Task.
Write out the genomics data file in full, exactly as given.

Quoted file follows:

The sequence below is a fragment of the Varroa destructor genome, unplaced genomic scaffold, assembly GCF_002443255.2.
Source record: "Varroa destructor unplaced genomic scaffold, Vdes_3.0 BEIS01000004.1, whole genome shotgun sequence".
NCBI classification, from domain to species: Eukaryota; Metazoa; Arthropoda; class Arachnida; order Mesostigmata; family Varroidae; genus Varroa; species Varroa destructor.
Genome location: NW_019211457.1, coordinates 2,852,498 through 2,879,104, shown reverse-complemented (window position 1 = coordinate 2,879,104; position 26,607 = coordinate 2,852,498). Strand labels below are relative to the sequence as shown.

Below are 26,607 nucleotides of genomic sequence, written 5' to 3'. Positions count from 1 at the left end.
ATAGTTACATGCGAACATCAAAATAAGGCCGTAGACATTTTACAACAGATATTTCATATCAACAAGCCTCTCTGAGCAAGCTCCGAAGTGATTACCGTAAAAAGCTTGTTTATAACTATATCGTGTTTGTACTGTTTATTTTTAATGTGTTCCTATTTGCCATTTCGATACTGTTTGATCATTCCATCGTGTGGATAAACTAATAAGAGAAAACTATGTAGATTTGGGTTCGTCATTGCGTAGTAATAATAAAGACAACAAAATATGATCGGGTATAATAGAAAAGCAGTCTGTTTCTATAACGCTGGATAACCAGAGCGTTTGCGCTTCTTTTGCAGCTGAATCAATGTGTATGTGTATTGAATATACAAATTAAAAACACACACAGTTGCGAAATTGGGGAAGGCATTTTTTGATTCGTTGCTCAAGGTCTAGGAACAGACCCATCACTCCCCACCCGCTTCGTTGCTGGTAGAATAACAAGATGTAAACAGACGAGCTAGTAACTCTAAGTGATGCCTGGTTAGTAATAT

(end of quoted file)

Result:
The sequence below is a fragment of the Varroa destructor genome, unplaced genomic scaffold, assembly GCF_002443255.2.
Source record: "Varroa destructor unplaced genomic scaffold, Vdes_3.0 BEIS01000004.1, whole genome shotgun sequence".
NCBI classification, from domain to species: Eukaryota; Metazoa; Arthropoda; class Arachnida; order Mesostigmata; family Varroidae; genus Varroa; species Varroa destructor.
Genome location: NW_019211457.1, coordinates 2,852,498 through 2,879,104, shown reverse-complemented (window position 1 = coordinate 2,879,104; position 26,607 = coordinate 2,852,498). Strand labels below are relative to the sequence as shown.

Below are 26,607 nucleotides of genomic sequence, written 5' to 3'. Positions count from 1 at the left end.
ATAGTTACATGCGAACATCAAAATAAGGCCGTAGACATTTTACAACAGATATTTCATATCAACAAGCCTCTCTGAGCAAGCTCCGAAGTGATTACCGTAAAAAGCTTGTTTATAACTATATCGTGTTTGTACTGTTTATTTTTAATGTGTTCCTATTTGCCATTTCGATACTGTTTGATCATTCCATCGTGTGGATAAACTAATAAGAGAAAACTATGTAGATTTGGGTTCGTCATTGCGTAGTAATAATAAAGACAACAAAATATGATCGGGTATAATAGAAAAGCAGTCTGTTTCTATAACGCTGGATAACCAGAGCGTTTGCGCTTCTTTTGCAGCTGAATCAATGTGTATGTGTATTGAATATACAAATTAAAAACACACACAGTTGCGAAATTGGGGAAGGCATTTTTTGATTCGTTGCTCAAGGTCTAGGAACAGACCCATCACTCCCCACCCGCTTCGTTGCTGGTAGAATAACAAGATGTAAACAGACGAGCTAGTAACTCTAAGTGATGCCTGGTTAGTAATAT